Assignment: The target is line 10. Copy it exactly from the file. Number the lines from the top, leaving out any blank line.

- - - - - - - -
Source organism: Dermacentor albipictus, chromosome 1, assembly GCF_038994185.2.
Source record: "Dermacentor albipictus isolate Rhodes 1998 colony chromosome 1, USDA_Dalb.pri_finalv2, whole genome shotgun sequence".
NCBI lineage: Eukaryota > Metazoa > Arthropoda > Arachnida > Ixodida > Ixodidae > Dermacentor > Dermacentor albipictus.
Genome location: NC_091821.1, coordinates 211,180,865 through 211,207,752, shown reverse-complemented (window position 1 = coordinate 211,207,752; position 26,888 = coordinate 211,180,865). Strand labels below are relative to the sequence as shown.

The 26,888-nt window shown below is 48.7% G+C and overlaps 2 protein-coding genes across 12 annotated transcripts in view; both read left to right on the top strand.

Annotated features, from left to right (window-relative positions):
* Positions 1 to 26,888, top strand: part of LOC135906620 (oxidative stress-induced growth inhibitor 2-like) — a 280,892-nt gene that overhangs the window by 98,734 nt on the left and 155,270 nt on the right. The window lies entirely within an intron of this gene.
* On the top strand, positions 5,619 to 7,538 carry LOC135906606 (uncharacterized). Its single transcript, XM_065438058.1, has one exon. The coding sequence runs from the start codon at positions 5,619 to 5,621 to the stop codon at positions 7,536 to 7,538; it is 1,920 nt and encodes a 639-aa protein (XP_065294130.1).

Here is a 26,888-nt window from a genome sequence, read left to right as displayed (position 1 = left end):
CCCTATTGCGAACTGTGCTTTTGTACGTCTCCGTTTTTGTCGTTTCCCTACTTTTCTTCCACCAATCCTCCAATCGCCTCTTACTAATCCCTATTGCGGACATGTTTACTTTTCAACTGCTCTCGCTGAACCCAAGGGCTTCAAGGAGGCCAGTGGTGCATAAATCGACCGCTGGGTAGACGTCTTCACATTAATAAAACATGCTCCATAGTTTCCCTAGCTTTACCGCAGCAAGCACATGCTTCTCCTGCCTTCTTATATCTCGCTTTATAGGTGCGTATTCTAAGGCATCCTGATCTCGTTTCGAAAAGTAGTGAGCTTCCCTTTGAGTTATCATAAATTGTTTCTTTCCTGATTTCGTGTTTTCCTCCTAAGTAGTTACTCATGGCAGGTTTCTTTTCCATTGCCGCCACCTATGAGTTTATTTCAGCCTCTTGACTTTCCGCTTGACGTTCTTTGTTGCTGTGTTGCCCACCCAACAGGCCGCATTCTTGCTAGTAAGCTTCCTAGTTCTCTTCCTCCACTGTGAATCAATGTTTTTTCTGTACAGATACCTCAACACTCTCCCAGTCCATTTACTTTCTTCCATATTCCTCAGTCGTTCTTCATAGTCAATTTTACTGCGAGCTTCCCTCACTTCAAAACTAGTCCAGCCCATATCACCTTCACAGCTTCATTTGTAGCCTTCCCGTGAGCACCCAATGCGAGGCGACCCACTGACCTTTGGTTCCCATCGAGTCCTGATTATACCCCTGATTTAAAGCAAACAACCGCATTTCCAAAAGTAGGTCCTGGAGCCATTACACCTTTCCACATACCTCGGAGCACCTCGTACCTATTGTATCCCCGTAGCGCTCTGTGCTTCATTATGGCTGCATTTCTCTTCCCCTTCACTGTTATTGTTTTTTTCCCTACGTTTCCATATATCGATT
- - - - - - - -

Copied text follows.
CCCTATTGCGAACTGTGCTTTTGTACGTCTCCGTTTTTGTCGTTTCCCTACTTTTCTTCCACCAATCCTCCAATCGCCTCTTACTAATCCCTATTGCGGACATGTTTACTTTTCAACTGCTCTCGCTGAACCCAAGGGCTTCAAGGAGGCCAGTGGTGCATAAATCGACCGCTGGGTAGACGTCTTCACATTAATAAAACATGCTCCATAGTTTCCCTAGCTTTACCGCAGCAAGCACATGCTTCTCCTGCCTTCTTATATCTCGCTTTATAGGTGCGTATTCTAAGGCATCCTGATCTCGTTTCGAAAAGTAGTGAGCTTCCCTTTGAGTTATCATAAATTGTTTCTTTCCTGATTTCGTGTTTTCCTCCTAAGTAGTTACTCATGGCAGGTTTCTTTTCCATTGCCGCCACCTATGAGTTTATTTCAGCCTCTTGACTTTCCGCTTGACGTTCTTTGTTGCTGTGTTGCCCACCCAACAGGCCGCATTCTTGCTAGTAAGCTTCCTAGTTCTCTTCCTCCACTGTGAATCAATGTTTTTTCTGTACAGATACCTCAACACTCTCCCAGTCCATTTACTTTCTTCCATATTCCTCAGTCGTTCTTCATAGTCAATTTTACTGCGAGCTTCCCTCACTTCAAAACTAGTCCAGCCCATATCACCTTCACAGCTTCATTTGTAGCCTTCCCGTGAGCACCCAATGCGAGGCGACCCACTGACCTTTGGTTCCCATCGAGTCCTGATTATACCCCTGATTTAAAGCAAACAACCGCATTTCCAAAAGTAGGTCCTGGAGCCATTACACCTTTCCACATACCTCGGAGCACCTCGTACCTATTGTATCCCCGTAGCGCTCTGTGCTTCATTATGGCTGCATTTCTCTTCCCCTTCACTGTTATTGTTTTTTTCCCTACGTTTCCATATATCGATT